https://www.youtube....h?v=Bwk2rsEuyZg

Skip to about 1:45 to get to the part where he explains the stroke.

Edited by Matt J, 13 September 2015 - 10:04 PM.


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#26 Gava

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Posted 14 September 2015 - 12:34 AM

Yes mate, same link as in the original post.

Just on that, watching again Sneds does appear to recoil a bit at the end of his stroke.  He doesn't mention it but certainly looks that way.
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#27 Gava

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Posted 14 September 2015 - 08:02 AM

I recently read some instructional comments about putting by Stan Utley which could also be relevant to this topic.

He said he asks students to think of the best putter they know and do they have a long, medium or short follow-through?  The overwhelming response?  Short.

I would definitely make that observation about Brandt & Rickie's strokes.
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#28 Matt J

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Posted 14 September 2015 - 10:32 AM

View PostGava, on 14 September 2015 - 12:34 AM, said:

Yes mate, same link as in the original post.

Just on that, watching again Sneds does appear to recoil a bit at the end of his stroke.  He doesn't mention it but certainly looks that way.

Oops, sorry.  Just noticed you had posted it too.

I bet there aren't a lot of WRX'ers that have been to Perth.  I was there in 2005 about 10 years ago.  Beautiful area of the country.  Anyways, again sorry about the double post.

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#29 harolease

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Posted 14 September 2015 - 10:59 AM

I think the best putters have a short follow thru and some decel .

I think thats be shown on Sam labs, how ever for me at the present moment I feel more comfortable acceleration.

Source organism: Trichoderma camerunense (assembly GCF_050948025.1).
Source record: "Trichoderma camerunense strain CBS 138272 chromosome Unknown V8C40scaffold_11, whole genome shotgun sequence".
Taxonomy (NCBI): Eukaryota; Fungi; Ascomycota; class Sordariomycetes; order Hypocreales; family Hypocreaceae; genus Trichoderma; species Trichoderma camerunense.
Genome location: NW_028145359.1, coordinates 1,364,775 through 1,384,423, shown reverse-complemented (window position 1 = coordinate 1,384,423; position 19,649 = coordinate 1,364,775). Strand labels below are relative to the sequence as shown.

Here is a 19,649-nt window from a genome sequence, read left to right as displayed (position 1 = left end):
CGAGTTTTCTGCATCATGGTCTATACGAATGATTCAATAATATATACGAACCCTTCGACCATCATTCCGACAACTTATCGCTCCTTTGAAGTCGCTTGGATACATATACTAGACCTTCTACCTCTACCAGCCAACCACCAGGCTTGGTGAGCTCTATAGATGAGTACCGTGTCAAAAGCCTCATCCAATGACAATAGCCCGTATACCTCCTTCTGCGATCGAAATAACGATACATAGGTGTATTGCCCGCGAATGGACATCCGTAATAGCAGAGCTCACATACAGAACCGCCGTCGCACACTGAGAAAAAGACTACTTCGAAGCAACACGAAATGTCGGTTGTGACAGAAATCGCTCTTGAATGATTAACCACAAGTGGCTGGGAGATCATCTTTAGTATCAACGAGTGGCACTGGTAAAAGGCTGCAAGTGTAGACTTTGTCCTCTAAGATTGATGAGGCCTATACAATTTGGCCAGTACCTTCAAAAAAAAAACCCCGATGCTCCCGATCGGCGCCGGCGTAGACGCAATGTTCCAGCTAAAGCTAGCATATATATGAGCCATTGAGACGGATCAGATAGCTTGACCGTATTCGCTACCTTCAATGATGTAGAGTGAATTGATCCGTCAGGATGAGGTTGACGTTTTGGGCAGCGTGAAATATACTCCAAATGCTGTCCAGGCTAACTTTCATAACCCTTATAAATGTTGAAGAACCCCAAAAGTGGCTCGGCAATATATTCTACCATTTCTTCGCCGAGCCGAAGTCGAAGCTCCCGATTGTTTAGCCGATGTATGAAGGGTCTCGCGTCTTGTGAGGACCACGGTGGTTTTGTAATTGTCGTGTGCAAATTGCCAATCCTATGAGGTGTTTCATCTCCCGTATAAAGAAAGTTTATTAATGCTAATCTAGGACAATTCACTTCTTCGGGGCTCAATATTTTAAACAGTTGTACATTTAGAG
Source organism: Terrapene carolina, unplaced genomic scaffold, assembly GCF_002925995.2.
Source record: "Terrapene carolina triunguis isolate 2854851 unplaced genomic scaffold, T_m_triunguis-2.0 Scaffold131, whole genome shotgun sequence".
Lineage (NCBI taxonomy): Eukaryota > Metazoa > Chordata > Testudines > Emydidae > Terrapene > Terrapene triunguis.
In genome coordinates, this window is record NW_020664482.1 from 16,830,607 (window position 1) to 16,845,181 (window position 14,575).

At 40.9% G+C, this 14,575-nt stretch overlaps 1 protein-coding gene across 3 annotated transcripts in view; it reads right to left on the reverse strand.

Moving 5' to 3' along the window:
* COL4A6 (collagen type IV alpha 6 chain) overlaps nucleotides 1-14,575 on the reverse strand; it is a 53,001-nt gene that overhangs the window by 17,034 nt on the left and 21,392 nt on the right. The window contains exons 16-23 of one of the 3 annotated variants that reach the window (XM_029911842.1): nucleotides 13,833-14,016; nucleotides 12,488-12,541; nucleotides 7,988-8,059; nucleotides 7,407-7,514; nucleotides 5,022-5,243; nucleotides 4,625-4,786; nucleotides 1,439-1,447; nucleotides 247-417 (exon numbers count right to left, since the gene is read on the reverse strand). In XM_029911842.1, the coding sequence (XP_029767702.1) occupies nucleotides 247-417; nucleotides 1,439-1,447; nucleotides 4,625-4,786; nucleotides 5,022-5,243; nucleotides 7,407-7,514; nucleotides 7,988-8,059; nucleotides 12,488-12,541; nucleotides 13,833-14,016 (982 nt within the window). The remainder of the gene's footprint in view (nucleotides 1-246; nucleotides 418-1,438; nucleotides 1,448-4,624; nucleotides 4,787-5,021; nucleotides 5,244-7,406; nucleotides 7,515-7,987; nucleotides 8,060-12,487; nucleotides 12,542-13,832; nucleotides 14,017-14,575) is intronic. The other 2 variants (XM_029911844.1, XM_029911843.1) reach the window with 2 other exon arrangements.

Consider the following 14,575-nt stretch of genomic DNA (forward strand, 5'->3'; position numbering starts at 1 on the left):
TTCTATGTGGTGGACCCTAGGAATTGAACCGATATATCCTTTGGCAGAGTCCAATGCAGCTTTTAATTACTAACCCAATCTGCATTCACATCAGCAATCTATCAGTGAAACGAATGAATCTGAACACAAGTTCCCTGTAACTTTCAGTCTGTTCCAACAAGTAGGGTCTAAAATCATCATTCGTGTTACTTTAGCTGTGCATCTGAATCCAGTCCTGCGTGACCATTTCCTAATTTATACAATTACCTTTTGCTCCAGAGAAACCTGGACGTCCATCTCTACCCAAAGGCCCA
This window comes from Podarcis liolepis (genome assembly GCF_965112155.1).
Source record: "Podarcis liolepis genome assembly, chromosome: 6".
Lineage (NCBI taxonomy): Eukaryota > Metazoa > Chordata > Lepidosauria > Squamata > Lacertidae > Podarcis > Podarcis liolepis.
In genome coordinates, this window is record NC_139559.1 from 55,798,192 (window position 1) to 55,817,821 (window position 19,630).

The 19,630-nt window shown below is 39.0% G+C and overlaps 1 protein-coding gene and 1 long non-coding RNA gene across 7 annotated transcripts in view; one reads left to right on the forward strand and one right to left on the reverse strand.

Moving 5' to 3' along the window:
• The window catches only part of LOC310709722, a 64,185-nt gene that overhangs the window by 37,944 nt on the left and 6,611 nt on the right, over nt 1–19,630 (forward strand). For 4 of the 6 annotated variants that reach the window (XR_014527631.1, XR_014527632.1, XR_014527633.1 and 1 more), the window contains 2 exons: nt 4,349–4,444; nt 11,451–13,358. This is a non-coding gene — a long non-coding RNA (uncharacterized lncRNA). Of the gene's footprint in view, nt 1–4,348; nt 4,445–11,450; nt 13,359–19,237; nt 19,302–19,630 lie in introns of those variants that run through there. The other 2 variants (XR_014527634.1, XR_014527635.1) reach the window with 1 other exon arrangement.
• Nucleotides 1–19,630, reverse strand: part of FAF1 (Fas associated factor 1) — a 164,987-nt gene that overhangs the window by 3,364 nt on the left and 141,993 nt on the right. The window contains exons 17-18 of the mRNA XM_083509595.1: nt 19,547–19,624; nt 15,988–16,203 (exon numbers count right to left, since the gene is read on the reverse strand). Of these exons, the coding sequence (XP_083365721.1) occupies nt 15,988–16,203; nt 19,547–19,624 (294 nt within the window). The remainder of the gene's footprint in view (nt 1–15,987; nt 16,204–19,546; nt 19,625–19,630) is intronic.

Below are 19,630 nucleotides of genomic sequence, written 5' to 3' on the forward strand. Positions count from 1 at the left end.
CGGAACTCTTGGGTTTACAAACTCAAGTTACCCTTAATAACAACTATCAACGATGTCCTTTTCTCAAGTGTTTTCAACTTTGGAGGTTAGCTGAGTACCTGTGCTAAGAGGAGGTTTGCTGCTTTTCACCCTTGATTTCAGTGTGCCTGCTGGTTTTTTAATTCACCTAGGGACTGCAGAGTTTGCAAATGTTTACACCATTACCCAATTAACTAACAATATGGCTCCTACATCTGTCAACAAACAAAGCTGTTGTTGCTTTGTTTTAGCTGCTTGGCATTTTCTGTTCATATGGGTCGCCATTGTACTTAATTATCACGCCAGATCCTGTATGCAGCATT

BUt on fast greens and especially downhill ones I am trying to decel with recoil.

Edited by harolease, 14 September 2015 - 11:04 AM.


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#30 TheCityGame

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Posted 14 September 2015 - 12:31 PM

View Postjtarble, on 08 September 2015 - 08:46 AM, said:

I think it mainly helps because it forces people to accentuate the "pop" - meaning accelerate thru the ball.  The one consistent feature of all great putting strokes is that they do not decelerate through the ball. This is just an extreme version of that.
One of the biggest myths in golf.  

For instance. . .

http://thesandtrap.c...hrough-the-ball

As a matter of fact, to me, the pop-stroke looks like an example of DECELLERATING.

in this video, Sned's doesn't specifically says "decel" but he talks about having a long backstroke and a short follow-through. It's pretty hard to do that when you're accelerating hard through the ball.

https://www.youtube....h?v=p5kuUcWYxwo

The guy people should watch putt is Greg Chalmers. He's not ALWAYS number 1 in stroke gained putting, but if you looked at his ranking over the last 5 or 6 years, he's probably higher ranked over that time than anyone else. He's always Top 5/Top 10 in strokes gained putting, 3 putt avoidance, etc.

Start flipping through the "Strokes Gained' years at the PGA site. You never have to scroll very far to find Chalmers, Freddie Jacobson, Snedeker.

Jacobson. . .tell me he's not decelling into the ball here.

https://www.youtube....h?v=9DViRqA6kXU

This is more about not accelerating AGGRESSIVELY through the ball. I know no one here is advocating that specifcially, but I know there are a lot of people out there who still think this way. . .

https://www.youtube....h?v=4t2DQBkqllI